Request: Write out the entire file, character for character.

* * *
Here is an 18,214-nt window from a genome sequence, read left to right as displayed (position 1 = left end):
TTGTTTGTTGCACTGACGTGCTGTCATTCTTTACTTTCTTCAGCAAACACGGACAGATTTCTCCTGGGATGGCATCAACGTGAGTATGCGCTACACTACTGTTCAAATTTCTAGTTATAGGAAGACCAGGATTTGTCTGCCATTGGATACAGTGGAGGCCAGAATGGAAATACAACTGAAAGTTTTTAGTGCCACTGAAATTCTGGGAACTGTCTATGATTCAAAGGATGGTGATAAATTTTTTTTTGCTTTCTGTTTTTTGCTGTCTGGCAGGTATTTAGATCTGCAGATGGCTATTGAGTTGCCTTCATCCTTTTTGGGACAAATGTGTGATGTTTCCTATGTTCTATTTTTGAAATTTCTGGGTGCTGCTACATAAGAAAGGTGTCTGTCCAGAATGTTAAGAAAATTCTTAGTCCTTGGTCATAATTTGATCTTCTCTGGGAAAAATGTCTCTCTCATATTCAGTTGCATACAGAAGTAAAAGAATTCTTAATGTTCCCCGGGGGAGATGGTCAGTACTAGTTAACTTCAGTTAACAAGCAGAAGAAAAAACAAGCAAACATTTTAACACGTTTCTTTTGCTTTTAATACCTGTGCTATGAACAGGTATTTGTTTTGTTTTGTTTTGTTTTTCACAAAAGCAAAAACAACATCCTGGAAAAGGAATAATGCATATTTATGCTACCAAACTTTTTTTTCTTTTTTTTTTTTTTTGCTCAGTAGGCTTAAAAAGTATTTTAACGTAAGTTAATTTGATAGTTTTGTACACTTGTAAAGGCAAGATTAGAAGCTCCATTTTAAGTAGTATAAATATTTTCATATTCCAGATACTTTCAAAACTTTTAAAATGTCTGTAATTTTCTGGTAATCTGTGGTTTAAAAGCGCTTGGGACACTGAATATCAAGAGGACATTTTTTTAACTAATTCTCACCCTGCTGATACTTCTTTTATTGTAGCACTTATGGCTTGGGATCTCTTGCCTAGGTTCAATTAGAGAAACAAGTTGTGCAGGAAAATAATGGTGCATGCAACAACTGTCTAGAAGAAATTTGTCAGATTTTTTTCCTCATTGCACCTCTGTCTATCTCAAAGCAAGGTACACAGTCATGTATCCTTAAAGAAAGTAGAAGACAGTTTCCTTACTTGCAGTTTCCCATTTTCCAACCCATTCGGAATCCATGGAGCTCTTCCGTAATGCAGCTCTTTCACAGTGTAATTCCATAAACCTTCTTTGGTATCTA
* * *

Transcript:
Here is an 18,214-nt window from a genome sequence, read left to right as displayed (position 1 = left end):
TTGTTTGTTGCACTGACGTGCTGTCATTCTTTACTTTCTTCAGCAAACACGGACAGATTTCTCCTGGGATGGCATCAACGTGAGTATGCGCTACACTACTGTTCAAATTTCTAGTTATAGGAAGACCAGGATTTGTCTGCCATTGGATACAGTGGAGGCCAGAATGGAAATACAACTGAAAGTTTTTAGTGCCACTGAAATTCTGGGAACTGTCTATGATTCAAAGGATGGTGATAAATTTTTTTTTGCTTTCTGTTTTTTGCTGTCTGGCAGGTATTTAGATCTGCAGATGGCTATTGAGTTGCCTTCATCCTTTTTGGGACAAATGTGTGATGTTTCCTATGTTCTATTTTTGAAATTTCTGGGTGCTGCTACATAAGAAAGGTGTCTGTCCAGAATGTTAAGAAAATTCTTAGTCCTTGGTCATAATTTGATCTTCTCTGGGAAAAATGTCTCTCTCATATTCAGTTGCATACAGAAGTAAAAGAATTCTTAATGTTCCCCGGGGGAGATGGTCAGTACTAGTTAACTTCAGTTAACAAGCAGAAGAAAAAACAAGCAAACATTTTAACACGTTTCTTTTGCTTTTAATACCTGTGCTATGAACAGGTATTTGTTTTGTTTTGTTTTGTTTTTCACAAAAGCAAAAACAACATCCTGGAAAAGGAATAATGCATATTTATGCTACCAAACTTTTTTTTCTTTTTTTTTTTTTTTGCTCAGTAGGCTTAAAAAGTATTTTAACGTAAGTTAATTTGATAGTTTTGTACACTTGTAAAGGCAAGATTAGAAGCTCCATTTTAAGTAGTATAAATATTTTCATATTCCAGATACTTTCAAAACTTTTAAAATGTCTGTAATTTTCTGGTAATCTGTGGTTTAAAAGCGCTTGGGACACTGAATATCAAGAGGACATTTTTTTAACTAATTCTCACCCTGCTGATACTTCTTTTATTGTAGCACTTATGGCTTGGGATCTCTTGCCTAGGTTCAATTAGAGAAACAAGTTGTGCAGGAAAATAATGGTGCATGCAACAACTGTCTAGAAGAAATTTGTCAGATTTTTTTCCTCATTGCACCTCTGTCTATCTCAAAGCAAGGTACACAGTCATGTATCCTTAAAGAAAGTAGAAGACAGTTTCCTTACTTGCAGTTTCCCATTTTCCAACCCATTCGGAATCCATGGAGCTCTTCCGTAATGCAGCTCTTTCACAGTGTAATTCCATAAACCTTCTTTGGTATCTA